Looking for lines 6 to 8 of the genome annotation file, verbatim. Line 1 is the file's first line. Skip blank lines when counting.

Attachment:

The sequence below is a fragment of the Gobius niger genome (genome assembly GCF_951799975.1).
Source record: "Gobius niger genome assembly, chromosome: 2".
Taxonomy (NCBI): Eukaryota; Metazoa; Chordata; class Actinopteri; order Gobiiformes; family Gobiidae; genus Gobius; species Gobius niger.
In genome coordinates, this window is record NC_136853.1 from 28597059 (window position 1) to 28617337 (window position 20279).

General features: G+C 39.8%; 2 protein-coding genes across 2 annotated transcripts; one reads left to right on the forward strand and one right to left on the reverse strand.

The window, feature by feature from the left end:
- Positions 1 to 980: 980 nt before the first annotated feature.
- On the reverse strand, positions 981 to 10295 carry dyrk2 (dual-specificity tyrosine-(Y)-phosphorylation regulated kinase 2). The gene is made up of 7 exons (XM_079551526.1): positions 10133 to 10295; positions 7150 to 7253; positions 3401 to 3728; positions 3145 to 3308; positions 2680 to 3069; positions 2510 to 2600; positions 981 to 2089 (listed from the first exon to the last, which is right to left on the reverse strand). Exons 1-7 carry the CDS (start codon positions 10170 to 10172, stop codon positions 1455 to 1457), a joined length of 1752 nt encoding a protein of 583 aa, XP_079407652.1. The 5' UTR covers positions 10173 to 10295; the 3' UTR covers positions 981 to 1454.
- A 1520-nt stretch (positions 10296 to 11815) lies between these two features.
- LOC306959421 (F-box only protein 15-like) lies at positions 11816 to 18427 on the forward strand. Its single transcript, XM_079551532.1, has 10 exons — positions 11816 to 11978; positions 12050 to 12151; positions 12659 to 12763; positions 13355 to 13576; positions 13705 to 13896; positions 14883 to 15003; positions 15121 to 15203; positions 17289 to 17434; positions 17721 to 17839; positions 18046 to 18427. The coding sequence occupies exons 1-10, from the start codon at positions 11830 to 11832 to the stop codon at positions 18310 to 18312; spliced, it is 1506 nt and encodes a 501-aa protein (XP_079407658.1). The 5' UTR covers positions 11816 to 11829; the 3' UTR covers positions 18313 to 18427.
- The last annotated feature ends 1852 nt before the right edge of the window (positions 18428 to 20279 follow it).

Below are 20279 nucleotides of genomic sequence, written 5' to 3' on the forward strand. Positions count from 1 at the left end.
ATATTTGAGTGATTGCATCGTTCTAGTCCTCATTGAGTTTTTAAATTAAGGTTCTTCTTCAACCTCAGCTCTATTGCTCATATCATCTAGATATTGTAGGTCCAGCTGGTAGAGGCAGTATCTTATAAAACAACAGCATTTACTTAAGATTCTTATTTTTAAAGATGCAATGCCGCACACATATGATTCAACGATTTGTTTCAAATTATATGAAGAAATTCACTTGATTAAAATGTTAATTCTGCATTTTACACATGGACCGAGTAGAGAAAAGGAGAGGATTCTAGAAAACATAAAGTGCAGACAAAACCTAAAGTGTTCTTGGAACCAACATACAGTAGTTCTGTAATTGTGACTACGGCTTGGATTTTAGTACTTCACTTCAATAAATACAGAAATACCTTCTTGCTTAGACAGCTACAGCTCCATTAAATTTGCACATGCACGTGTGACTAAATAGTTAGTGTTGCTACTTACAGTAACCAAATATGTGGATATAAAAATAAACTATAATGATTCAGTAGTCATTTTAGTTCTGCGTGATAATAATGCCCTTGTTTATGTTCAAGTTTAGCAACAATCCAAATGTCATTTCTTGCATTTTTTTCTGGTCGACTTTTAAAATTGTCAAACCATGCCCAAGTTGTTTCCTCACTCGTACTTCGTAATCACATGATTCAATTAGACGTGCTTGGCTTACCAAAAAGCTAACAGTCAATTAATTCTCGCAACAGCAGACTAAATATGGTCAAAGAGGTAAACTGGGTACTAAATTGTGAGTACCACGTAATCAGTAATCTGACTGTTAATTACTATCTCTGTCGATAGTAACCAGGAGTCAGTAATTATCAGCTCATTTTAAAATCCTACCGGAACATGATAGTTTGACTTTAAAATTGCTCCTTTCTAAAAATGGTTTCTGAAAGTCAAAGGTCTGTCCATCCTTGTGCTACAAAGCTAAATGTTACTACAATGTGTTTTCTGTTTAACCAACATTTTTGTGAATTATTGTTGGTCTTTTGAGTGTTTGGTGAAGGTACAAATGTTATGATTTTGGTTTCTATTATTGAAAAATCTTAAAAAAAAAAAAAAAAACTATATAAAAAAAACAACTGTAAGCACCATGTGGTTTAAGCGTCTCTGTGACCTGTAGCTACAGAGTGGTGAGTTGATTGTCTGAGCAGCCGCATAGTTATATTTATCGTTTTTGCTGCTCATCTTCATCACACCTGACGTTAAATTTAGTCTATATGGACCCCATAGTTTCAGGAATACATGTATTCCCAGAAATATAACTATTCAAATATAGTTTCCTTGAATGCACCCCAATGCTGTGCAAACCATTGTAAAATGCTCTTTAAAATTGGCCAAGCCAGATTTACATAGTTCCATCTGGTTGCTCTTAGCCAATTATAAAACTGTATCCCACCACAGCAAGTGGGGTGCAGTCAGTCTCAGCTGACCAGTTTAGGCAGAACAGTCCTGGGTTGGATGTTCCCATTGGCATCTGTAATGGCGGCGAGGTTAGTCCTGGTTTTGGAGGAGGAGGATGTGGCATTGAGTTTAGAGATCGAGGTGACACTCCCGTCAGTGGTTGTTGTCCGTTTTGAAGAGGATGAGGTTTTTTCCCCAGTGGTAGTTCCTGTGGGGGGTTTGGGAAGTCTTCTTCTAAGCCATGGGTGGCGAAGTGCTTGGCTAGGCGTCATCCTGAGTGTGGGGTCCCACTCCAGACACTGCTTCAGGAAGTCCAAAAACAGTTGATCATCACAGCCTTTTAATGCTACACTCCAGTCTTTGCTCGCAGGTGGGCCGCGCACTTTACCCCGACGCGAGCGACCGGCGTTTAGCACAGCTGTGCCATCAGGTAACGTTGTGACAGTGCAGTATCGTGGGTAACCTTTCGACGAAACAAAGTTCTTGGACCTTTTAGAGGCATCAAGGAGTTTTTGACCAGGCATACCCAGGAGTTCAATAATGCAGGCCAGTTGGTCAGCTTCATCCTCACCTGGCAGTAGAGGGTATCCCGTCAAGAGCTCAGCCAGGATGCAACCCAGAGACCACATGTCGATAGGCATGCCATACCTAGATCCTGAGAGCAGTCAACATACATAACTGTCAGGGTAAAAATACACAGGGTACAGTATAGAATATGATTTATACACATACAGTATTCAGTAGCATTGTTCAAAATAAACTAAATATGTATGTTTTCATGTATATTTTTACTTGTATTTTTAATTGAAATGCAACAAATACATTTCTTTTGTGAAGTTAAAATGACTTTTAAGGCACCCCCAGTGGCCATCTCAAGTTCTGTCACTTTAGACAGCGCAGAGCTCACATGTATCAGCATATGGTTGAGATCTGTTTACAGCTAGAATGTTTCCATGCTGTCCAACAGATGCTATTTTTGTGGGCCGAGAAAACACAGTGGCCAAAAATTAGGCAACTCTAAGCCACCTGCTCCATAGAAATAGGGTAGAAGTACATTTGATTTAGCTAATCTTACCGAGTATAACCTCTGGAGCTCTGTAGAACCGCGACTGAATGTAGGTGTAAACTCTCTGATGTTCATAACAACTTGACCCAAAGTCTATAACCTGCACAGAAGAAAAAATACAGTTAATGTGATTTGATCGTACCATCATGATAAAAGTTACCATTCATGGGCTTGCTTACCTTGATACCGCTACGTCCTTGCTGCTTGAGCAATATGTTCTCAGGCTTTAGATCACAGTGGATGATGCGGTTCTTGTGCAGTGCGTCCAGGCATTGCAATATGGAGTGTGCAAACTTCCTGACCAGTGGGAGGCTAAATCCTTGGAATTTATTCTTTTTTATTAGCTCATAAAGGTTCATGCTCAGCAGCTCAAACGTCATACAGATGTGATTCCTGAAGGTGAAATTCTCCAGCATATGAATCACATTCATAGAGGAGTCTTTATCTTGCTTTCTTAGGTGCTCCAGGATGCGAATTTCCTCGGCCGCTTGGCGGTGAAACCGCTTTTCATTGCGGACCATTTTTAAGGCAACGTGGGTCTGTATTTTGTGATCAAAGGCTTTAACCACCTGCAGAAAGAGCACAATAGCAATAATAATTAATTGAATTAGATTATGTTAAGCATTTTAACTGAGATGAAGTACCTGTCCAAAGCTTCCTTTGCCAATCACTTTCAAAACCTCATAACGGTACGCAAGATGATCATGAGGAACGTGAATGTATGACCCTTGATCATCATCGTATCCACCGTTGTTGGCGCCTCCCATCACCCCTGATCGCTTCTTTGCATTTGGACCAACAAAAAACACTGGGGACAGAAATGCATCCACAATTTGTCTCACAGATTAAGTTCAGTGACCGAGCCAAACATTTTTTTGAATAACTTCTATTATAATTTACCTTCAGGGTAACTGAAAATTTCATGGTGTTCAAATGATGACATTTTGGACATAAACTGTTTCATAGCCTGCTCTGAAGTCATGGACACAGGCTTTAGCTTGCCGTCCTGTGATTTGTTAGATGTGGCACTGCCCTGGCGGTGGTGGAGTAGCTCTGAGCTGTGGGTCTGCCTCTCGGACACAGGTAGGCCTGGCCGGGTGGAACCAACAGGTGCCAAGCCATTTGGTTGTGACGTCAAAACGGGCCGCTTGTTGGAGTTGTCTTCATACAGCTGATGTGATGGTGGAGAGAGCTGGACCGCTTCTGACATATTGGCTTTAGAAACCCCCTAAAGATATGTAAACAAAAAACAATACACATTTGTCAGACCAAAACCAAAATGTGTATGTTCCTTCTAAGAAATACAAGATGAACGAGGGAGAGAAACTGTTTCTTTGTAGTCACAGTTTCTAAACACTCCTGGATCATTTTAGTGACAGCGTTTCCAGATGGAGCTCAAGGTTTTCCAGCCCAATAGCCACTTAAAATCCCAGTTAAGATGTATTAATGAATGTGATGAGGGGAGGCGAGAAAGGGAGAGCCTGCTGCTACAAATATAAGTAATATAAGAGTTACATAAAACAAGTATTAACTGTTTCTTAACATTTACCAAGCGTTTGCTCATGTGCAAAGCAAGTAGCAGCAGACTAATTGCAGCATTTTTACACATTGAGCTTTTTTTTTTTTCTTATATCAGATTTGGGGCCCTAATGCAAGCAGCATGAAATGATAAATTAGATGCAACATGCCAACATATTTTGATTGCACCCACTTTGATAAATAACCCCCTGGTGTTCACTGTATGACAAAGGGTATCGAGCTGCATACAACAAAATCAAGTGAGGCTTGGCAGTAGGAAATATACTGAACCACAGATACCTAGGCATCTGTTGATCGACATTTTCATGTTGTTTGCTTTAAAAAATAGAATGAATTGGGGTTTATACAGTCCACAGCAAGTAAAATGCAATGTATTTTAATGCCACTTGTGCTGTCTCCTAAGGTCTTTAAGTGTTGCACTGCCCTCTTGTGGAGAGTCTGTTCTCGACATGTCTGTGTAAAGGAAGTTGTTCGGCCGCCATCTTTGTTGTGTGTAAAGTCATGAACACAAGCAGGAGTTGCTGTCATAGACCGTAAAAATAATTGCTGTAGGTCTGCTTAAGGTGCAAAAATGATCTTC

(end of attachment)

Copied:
The window, feature by feature from the left end:
- Positions 1 to 980: 980 nt before the first annotated feature.
- On the reverse strand, positions 981 to 10295 carry dyrk2 (dual-specificity tyrosine-(Y)-phosphorylation regulated kinase 2). The gene is made up of 7 exons (XM_079551526.1): positions 10133 to 10295; positions 7150 to 7253; positions 3401 to 3728; positions 3145 to 3308; positions 2680 to 3069; positions 2510 to 2600; positions 981 to 2089 (listed from the first exon to the last, which is right to left on the reverse strand). Exons 1-7 carry the CDS (start codon positions 10170 to 10172, stop codon positions 1455 to 1457), a joined length of 1752 nt encoding a protein of 583 aa, XP_079407652.1. The 5' UTR covers positions 10173 to 10295; the 3' UTR covers positions 981 to 1454.